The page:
Thanksgiving might be a time for gathering, feasting and giving thanks, but the holiday also comes with its share of preparation: planning, shopping, packing, traveling, cooking.
And while there are plenty of things to be grateful for this year, the price of all that preparation sure isn’t one of them. From flights to food to other festivities, consumers will be shelling out a little extra cash this year for the same goods and services they got last year.
Here’s just how much more moolah you’re going to have to give while giving thanks:
Step one, of course, is simply getting wherever you’re going this Thanksgiving — and that could come at a steep price. Airline industry officials say fares could end up costing as much as 9% more than they did a year ago. An average domestic round-trip ticket should come in at $386.
One reason: Airlines are facing rising costs. The average price for jet fuel was $3.11 per gallon in October versus only $2.97 a year ago — nearly a 5% climb. Airlines have been passing some of that increase to consumers.
At the same time, more people are expected to travel this holiday season. As The Wall Street Journal put it: “Demand has increased with a slowly improving economy and pent-up hunger among many consumers after several years of deferring trips.”
Another source found that the average price of a ticket has already climbed 5% and will spike more drastically as the holiday approaches. Last-minute bookers could be saddled with a round-trip fare costing as much as $600.
Unfortunately, that makes for a large chunk of this year’s travelers. A Hotwire.com poll found that as of late last month, 78% of U.S. adults planning to travel for the holiday had not yet booked arrangements.
Hotel prices have also gained sharply and are expected to climb even more as the actual holidays near. A spokesman for Hilton Worldwide expressed that demand is “up significantly compared to previous years.”
Of course, not everyone has such extensive travel plans. For those who simply have to drive to a relative’s house for dinner, the Thanksgiving outlook is bright. Gas prices, after their summer spike, have been falling dramatically lately. In the past month, the cost of a gallon of gas has shed around 40 cents, bringing it in the same range as year-ago prices.
Even the much-anticipated moment when families gather around the table to enjoy a meal of turkey, stuffing, cranberries, pumpkin pie and more will cost slightly more.
According to the American Farm Bureau Federation, a traditional meal large enough to serve 10 diners, plus leftovers, will cost just under 1% more this year — a rise of 28 cents to a total of $49.48. Considering the terrible drought, that number seems more than manageable. But it also comes on top of last year’s record 13% increase — the biggest climb in two decades.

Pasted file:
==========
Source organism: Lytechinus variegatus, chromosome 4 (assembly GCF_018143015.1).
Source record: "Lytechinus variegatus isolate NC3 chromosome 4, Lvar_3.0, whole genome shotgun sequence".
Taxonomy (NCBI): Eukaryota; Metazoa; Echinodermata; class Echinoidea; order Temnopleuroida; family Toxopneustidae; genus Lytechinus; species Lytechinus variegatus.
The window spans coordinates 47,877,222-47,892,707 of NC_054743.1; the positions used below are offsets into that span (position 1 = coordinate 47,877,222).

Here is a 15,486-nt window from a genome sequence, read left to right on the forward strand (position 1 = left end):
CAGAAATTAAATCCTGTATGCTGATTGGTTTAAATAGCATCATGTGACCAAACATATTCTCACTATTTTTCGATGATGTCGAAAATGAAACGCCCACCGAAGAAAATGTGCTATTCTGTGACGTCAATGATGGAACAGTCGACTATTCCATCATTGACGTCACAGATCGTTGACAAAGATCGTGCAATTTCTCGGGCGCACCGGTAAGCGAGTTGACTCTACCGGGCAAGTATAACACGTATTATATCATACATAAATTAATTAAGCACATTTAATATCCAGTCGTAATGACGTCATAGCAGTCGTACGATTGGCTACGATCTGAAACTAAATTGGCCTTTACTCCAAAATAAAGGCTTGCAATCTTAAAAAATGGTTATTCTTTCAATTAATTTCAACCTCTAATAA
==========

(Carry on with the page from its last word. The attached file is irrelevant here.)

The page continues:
The main culprit this year is the rising price of turkey. A 16-pound bird is going for $22.33, or $1.39 per pound. That’s 4 cents per pound more than last year.
However, prices for whipping cream, whole milk, fresh cranberries and pumpkin pie mix have all fallen since last year. Plus, many retailers locked into prices before the drought struck. So while sky-high corn has doubled the cost of producing one pound of meat lately, that tough reality has yet to fully hit consumers.
Consumers won’t be immune forever, though. Retail food prices are expected to be around 3% to 4% higher in 2013, while dairy and meat could see an even bigger jump. For now, this year’s slight spike in food costs is actually something consumers should be thankful for.
Need a way to get the kids out of your hair while you prepare for visitors? Stuck entertaining distant family members who you hardly ever see or don’t really want to talk to? Feeling lazy after the Thanksgiving food coma takes hold? Want a relaxing way to enjoy your long weekend — or procrastinate cleaning up the holiday mess?
The many people who answer “yes” to these questions before and after all the holiday preparations take over may opt for an easy entertainment option: going to the movies.
I think you know what’s coming … that’s not cheap either.
Movie tickets are anything but a deal these days. In fact, the average ticket price hit an all-time high of $8.12 in the second quarter of the year — up from the previous peak of $8.06 the year before. Last quarter, though, the average price slid as fewer movies were seen in 3D — thanks in part to the popularity of non-3D box-office smash The Dark Knight Rises.
But highly anticipated movies coming to theaters around Thanksgiving, including Life of Pi and Rise of the Guardians, are indeed offered in 3D. Taking the family to them next week could add up — especially if you want to nibble on some overpriced popcorn and candy as well.
In the end, when the long weekend winds to a close, your wallet may be feeling the post-Thanksgiving squeeze just as much as your waistline is. From food to flights to fun, the holiday could sure gobble up your paycheck in a hurry.